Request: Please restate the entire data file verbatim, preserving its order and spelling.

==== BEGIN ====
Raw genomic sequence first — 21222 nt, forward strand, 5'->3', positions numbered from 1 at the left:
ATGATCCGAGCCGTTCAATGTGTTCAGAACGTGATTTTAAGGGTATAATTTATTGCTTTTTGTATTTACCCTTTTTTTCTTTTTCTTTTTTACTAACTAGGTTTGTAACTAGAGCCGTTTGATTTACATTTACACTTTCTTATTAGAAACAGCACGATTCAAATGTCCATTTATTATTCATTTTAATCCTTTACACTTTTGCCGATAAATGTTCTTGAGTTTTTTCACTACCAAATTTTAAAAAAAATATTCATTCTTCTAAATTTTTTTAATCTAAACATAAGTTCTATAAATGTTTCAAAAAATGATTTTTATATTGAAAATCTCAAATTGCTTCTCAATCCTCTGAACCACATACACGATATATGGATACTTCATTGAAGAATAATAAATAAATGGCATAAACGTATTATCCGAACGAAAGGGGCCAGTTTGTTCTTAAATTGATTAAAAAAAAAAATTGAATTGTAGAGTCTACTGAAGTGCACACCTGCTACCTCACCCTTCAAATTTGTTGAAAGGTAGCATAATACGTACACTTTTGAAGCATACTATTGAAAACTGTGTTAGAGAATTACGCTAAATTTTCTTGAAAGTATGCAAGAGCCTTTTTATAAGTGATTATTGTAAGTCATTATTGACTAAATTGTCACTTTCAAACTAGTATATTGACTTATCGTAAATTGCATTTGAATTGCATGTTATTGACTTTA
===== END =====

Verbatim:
Raw genomic sequence first — 21222 nt, forward strand, 5'->3', positions numbered from 1 at the left:
ATGATCCGAGCCGTTCAATGTGTTCAGAACGTGATTTTAAGGGTATAATTTATTGCTTTTTGTATTTACCCTTTTTTTCTTTTTCTTTTTTACTAACTAGGTTTGTAACTAGAGCCGTTTGATTTACATTTACACTTTCTTATTAGAAACAGCACGATTCAAATGTCCATTTATTATTCATTTTAATCCTTTACACTTTTGCCGATAAATGTTCTTGAGTTTTTTCACTACCAAATTTTAAAAAAAATATTCATTCTTCTAAATTTTTTTAATCTAAACATAAGTTCTATAAATGTTTCAAAAAATGATTTTTATATTGAAAATCTCAAATTGCTTCTCAATCCTCTGAACCACATACACGATATATGGATACTTCATTGAAGAATAATAAATAAATGGCATAAACGTATTATCCGAACGAAAGGGGCCAGTTTGTTCTTAAATTGATTAAAAAAAAAAATTGAATTGTAGAGTCTACTGAAGTGCACACCTGCTACCTCACCCTTCAAATTTGTTGAAAGGTAGCATAATACGTACACTTTTGAAGCATACTATTGAAAACTGTGTTAGAGAATTACGCTAAATTTTCTTGAAAGTATGCAAGAGCCTTTTTATAAGTGATTATTGTAAGTCATTATTGACTAAATTGTCACTTTCAAACTAGTATATTGACTTATCGTAAATTGCATTTGAATTGCATGTTATTGACTTTA